General Motors records £2.26bn loss due to Vauxhall-Opel sale

GM

General Motors

Expenses associated with sell-off of European brands hit GM’s profitability, but share price rises after revenue exceeds expectations

General Motors recorded a loss of £2.26bn in the third quarter of this year, due to costs related to the sale of the Vauxhall and Opel brands.

The American firm recently completed the sale of its European operations to the PSA Group in a deal worth around £1.9bn. However, the cash it received from that sale was offset by costs relating to the deal, including charges relating to pensions and contract cancellations.

While GM had warned investors of a special one-time charge of costs relating to the sale, the final figure of £4.1bn was slightly larger than anticipated and only partially offset by the income of the firms.

Insight: why has PSA bought Opel and Vauxhall?

The sell-off of Vauxhall and Opel is part of a wider series of moves by GM to withdraw from unprofitable markets. It has also announced it will stop selling vehicles in India and sell its South African operations to Isuzu.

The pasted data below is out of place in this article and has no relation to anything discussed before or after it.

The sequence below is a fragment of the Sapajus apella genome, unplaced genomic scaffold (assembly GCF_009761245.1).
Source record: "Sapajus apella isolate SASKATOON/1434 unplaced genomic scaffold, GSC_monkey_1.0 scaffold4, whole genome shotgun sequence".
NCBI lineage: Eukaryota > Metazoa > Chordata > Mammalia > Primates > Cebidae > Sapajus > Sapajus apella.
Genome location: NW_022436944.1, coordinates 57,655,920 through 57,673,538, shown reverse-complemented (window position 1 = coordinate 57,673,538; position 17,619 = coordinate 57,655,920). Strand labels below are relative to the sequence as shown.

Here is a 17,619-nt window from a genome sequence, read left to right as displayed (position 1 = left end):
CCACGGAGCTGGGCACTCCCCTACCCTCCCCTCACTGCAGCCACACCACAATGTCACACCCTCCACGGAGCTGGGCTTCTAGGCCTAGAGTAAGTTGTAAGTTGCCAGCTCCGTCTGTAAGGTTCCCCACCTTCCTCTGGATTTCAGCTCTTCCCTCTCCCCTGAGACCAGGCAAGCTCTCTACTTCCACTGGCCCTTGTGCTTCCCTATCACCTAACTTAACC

GM’s revenue in the third quarter of the year – running from July to September – totalled £25.5bn. That was down 13.5% year on year but was higher than had been expected, prompting the firm’s share price to rise after the announcement.

The firm’s third-quarter earnings report also highlights the growing importance of China to car makers. GM brands delivered 982,311 vehicles in the country in that period, an increase of 12.3% year on year. 

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Source: Autocar Online

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